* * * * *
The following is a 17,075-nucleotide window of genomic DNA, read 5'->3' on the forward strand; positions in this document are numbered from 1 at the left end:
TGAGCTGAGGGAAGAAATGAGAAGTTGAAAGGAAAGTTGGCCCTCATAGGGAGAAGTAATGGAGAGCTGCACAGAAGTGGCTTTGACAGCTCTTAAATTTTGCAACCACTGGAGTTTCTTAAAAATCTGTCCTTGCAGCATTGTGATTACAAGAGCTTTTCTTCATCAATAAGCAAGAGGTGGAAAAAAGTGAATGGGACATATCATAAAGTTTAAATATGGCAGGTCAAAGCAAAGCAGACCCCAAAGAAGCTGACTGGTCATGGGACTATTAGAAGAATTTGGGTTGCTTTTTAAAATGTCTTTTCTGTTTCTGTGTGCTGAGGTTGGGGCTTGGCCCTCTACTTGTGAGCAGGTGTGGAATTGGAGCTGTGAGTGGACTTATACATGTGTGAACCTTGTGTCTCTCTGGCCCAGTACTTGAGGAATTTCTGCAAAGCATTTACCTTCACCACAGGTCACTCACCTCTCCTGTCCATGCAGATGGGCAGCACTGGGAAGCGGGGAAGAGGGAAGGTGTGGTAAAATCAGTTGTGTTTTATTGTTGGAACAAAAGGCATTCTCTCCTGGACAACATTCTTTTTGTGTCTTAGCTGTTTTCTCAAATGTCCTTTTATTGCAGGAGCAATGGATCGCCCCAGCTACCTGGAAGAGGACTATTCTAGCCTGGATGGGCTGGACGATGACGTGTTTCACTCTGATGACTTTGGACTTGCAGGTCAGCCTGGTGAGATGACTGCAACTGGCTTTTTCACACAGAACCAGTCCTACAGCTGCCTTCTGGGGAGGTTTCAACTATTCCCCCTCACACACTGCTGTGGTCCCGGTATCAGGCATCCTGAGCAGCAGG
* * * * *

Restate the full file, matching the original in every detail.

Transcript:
The following is a 17,075-nucleotide window of genomic DNA, read 5'->3' on the forward strand; positions in this document are numbered from 1 at the left end:
TGAGCTGAGGGAAGAAATGAGAAGTTGAAAGGAAAGTTGGCCCTCATAGGGAGAAGTAATGGAGAGCTGCACAGAAGTGGCTTTGACAGCTCTTAAATTTTGCAACCACTGGAGTTTCTTAAAAATCTGTCCTTGCAGCATTGTGATTACAAGAGCTTTTCTTCATCAATAAGCAAGAGGTGGAAAAAAGTGAATGGGACATATCATAAAGTTTAAATATGGCAGGTCAAAGCAAAGCAGACCCCAAAGAAGCTGACTGGTCATGGGACTATTAGAAGAATTTGGGTTGCTTTTTAAAATGTCTTTTCTGTTTCTGTGTGCTGAGGTTGGGGCTTGGCCCTCTACTTGTGAGCAGGTGTGGAATTGGAGCTGTGAGTGGACTTATACATGTGTGAACCTTGTGTCTCTCTGGCCCAGTACTTGAGGAATTTCTGCAAAGCATTTACCTTCACCACAGGTCACTCACCTCTCCTGTCCATGCAGATGGGCAGCACTGGGAAGCGGGGAAGAGGGAAGGTGTGGTAAAATCAGTTGTGTTTTATTGTTGGAACAAAAGGCATTCTCTCCTGGACAACATTCTTTTTGTGTCTTAGCTGTTTTCTCAAATGTCCTTTTATTGCAGGAGCAATGGATCGCCCCAGCTACCTGGAAGAGGACTATTCTAGCCTGGATGGGCTGGACGATGACGTGTTTCACTCTGATGACTTTGGACTTGCAGGTCAGCCTGGTGAGATGACTGCAACTGGCTTTTTCACACAGAACCAGTCCTACAGCTGCCTTCTGGGGAGGTTTCAACTATTCCCCCTCACACACTGCTGTGGTCCCGGTATCAGGCATCCTGAGCAGCAGG